|Year of offer||2019|
|Subject level||Graduate coursework|
|Fees||Subject EFTSL, Level, Discipline & Census Date|
This subject comprehensively covers the thermodynamics of chemical and physical systems of relevance to chemical engineers.
The laws of thermodynamics, which govern energy and the direction of energy flow, are amongst the most important fundamentals of chemical engineering that students learn during their course. This subject revises and expands the students’ understanding of the 1st and 2nd laws of thermodynamics, from both classical and statistical perspectives. Students learn about the concepts of entropy and equilibrium in detail, which form the basis for the topics of phase equilibrium, mixture properties, mixture equilibrium, reaction equilibrium and interfacial equilibrium.
The concepts covered by this subject provide the fundamental basis for chemical and process engineering and are utilised throughout all sectors of industry by engineers. This subject provides students with the ability to perform detailed calculations of complex systems to predict the performance of process unit operations, to aid in their design and operation.
This subject focuses on the definitions and applications of the laws of thermodynamics, especially the implications of entropy and equilibrium on phases, mixtures, chemical reactions and interfaces:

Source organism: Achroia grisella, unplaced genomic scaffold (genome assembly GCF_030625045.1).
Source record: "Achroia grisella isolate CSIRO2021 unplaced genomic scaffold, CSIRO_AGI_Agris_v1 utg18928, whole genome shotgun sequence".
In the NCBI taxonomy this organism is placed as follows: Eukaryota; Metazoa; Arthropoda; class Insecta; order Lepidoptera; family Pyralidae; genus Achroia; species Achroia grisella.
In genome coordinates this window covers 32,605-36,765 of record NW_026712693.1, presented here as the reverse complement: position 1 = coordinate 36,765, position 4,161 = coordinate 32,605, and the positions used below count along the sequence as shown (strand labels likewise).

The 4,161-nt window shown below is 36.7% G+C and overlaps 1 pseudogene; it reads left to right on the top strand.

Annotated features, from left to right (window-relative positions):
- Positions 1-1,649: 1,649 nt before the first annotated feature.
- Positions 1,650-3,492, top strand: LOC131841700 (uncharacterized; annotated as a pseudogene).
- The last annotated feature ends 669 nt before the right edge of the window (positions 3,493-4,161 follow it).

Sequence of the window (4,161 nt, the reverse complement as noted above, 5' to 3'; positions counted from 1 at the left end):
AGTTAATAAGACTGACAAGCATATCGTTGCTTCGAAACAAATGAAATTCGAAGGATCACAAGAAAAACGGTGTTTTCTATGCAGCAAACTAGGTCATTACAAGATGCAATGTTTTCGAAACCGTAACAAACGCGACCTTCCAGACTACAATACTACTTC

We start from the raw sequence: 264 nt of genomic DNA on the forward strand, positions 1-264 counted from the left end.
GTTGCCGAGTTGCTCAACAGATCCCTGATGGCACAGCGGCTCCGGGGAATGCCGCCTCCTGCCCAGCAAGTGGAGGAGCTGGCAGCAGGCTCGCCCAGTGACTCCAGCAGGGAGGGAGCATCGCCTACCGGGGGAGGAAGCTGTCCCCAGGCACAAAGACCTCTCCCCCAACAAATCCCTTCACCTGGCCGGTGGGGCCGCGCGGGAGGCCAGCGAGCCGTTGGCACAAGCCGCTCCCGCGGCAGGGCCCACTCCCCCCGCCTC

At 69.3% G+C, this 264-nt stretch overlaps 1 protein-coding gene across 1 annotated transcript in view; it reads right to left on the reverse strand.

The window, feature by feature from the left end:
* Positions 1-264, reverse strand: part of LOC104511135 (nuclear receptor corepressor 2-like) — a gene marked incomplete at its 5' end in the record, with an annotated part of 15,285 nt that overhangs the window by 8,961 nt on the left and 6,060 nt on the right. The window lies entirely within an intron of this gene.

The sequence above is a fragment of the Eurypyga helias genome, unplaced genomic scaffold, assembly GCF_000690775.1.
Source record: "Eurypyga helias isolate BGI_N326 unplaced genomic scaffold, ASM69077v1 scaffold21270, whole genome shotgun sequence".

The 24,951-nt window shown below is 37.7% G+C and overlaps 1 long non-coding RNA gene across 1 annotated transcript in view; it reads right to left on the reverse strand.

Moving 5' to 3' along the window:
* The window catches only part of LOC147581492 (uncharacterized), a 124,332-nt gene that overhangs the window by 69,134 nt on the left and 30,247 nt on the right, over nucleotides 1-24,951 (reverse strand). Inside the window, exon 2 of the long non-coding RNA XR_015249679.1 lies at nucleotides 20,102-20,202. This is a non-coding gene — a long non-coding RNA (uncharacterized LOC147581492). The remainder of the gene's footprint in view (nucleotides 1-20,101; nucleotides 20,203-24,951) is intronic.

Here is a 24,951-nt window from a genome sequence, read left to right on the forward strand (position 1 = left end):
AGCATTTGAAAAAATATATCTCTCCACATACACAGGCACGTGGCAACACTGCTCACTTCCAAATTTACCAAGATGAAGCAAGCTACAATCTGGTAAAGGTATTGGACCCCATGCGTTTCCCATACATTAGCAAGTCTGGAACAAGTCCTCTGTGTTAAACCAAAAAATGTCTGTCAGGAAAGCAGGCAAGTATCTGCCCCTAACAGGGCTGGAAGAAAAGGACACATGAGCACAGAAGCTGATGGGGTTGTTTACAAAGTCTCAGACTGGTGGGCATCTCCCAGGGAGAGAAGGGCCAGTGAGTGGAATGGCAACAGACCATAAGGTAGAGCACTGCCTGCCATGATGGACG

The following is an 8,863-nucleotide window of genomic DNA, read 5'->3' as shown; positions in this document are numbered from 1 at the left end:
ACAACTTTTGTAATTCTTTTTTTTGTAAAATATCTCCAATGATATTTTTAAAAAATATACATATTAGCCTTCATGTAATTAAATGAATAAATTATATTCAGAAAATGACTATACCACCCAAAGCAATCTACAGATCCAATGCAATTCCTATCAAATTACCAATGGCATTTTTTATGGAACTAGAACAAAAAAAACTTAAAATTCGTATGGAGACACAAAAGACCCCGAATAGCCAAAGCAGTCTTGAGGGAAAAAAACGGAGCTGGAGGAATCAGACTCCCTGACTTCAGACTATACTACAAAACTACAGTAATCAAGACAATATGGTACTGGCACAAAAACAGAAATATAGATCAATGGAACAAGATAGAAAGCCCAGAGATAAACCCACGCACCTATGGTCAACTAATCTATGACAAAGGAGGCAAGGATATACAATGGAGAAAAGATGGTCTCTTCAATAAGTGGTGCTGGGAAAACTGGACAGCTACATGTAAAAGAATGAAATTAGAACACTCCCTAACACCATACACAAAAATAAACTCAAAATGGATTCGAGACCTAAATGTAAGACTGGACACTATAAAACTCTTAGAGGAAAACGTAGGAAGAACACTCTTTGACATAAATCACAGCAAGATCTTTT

- First law of thermodynamics.
- Second law of thermodynamics and entropy.
- Phase equilibria of pure substances, including fugacity.
- Mixtures and phase equilibria of mixtures, including activity coefficients and vapour-liquid equilibrium.
- Chemical reactions and reaction equilibria.
- Interfacial thermodynamics.
Intended learning outcomes
INTENDED LEARNING OUTCOMES (ILOs)
On completion of this subject the student is expected to
- Apply the laws of thermodynamics to closed and open systems including thermodynamic cycles
- Apply a range of approaches to estimate fluid phase equilibria in one and two component systems
- Estimate the physical properties of mixtures, especially non-ideal mixtures
- Predict the equilibria of chemical reactions
- Identify the different rate controlling mechanisms in reactor design
- Design key aspects of heterogeneous reacting systems and in particular, catalytic reactor systems.
During this subject the student will practice the ability to:
- Provide in-depth technical competence in engineering fundamentals
- Undertake problem identification, formulation and solution
- Utilise a systems approach to design and operational performance.